The Abbey Road Neighborhood
The homes at Abbey Road are carefully sited to take advantage of a gently sloping site, sun exposure, and the scenic backdrop of mature trees. The homes are interconnected by walkways and footpaths, dense perennial gardens, and generous stone patios. The community shares a common lawn and stone terrace with a fire pit and vine-covered pergola. A separate pocket-park provides a space for outdoor grilling, alfresco dining, and a community herb garden. Parking for visitors and residents is discretely located within a separate parking court, while nature paths lead out to Sherborn’s historic center.
- Explore Abbey Road below by clicking on the various units and amenities -
The common lawn is a circular grass area shared by the community, bordered by shade trees and perennials. A stone path along the perimeter connects to each home and individual front porch.
Pergola and Fire Pit
Located at the northern edge of the courtyard is the vine covered pergola and fire pit. This area offers residents of Abbey Road a place to come and engage with their neighbors, relax under the shaded trellis, or have a glass of wine by the fire pit.
The outdoor kitchen is a smaller shared "pocket-park" equipped with a gas grill, antique wood dining table and community herb garden. Residents can dine alfresco while entertaining larger gatherings.
History of the Site
Abbey Road will be constructed on the grounds that were the site of the Joseph Sanger House (circa 1800). The site now has two historic structures, the Dowse Memorial Library, and The Parsonage. The Library was built in 1914 by William Bradford Homer Dowse, who donated the building to the town in memory of his parents, so that it be used and maintained by the Town of Sherborn as the free public library and the basement would house the Sherborn Historical Society. At the same time, Dowse built the adjacent stucco house for his sister, Deborah Dowse Coolidge, who was a Sherborn school teacher, historian, and town librarian. After her death, the house served as a parsonage for Pilgrim Church. In 1988, the site and buildings became the home to The Peace Abbey, an interfaith organization committed to the study and practice of nonviolence. Founded in 1988 by Lewis Randa, the Peace Abbey has been visited by a number of high profile peace advocates, including Mother Teresa, Maya Angelou, and Muhammad Ali.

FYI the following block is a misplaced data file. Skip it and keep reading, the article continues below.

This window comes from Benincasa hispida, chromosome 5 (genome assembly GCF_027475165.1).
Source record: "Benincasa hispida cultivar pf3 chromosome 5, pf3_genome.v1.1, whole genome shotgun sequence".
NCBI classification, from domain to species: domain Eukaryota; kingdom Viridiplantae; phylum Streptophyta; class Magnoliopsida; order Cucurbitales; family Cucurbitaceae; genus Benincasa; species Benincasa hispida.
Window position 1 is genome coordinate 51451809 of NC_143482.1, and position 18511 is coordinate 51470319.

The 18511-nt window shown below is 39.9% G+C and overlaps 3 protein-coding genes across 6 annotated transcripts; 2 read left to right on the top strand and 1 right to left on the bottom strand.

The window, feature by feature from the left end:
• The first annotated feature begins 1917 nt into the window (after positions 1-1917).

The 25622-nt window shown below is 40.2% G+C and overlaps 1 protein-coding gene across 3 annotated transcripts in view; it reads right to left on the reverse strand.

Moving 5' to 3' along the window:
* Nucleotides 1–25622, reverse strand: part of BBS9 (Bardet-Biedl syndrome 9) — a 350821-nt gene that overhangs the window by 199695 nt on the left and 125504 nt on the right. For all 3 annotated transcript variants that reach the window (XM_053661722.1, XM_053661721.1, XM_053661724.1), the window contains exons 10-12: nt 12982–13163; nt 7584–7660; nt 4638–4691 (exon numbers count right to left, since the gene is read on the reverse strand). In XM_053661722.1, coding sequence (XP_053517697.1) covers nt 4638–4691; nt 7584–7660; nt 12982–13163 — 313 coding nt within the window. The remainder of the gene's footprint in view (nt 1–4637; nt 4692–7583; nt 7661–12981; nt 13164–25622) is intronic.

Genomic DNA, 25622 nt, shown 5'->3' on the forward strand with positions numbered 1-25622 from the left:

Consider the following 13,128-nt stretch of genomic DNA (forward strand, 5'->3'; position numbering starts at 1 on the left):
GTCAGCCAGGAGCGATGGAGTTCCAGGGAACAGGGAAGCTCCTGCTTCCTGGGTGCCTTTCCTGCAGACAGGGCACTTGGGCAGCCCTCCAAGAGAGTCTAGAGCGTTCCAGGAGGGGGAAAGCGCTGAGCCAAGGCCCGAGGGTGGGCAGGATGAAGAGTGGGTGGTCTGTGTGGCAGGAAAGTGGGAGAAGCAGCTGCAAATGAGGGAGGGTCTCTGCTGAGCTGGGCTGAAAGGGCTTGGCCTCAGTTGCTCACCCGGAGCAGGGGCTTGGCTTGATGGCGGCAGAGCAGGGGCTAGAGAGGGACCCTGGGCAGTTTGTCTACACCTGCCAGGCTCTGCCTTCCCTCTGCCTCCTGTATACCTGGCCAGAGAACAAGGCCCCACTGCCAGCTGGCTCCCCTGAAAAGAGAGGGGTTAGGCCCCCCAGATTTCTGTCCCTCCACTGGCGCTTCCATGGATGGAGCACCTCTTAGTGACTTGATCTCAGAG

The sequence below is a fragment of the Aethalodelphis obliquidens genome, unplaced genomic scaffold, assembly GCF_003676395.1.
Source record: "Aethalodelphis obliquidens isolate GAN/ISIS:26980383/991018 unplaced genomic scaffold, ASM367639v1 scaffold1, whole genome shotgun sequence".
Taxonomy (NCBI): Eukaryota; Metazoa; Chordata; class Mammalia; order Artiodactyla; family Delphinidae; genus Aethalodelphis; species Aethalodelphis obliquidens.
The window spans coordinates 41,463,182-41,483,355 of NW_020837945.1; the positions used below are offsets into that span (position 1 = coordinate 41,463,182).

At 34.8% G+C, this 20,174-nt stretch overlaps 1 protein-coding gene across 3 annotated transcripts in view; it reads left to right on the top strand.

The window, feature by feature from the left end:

Built in 1914, The Dowse Memorial Building, originally housed Sherborn's Library. Constructed of Flemish bond brick and limestone, the building is an example of the Jacobean architectural style. The building is T shaped in plan, with a grand barrel vaulted ceiling on the interior, and classical limestone columns signifying the main entrance foyer. The "Library" is being meticulously restored and brought up to todays modern energy standards. For more information on this single family residence, please inquire for availability, floor plans, finishes and pricing.
Directly adjacent to the restored Library is the Parsonage. Built around the same time as the Library in 1914, the building is an example of Edwardian Style architecture, inspired by the English country houses designed by Sir Edwin Luytens. Rectangular in plan, the Parsonage will house two townhomes, built with modern finishes, with the back looking over the garden courtyard. For more information on these townhomes, please inquire for availability, floor plans, finishes and pricing.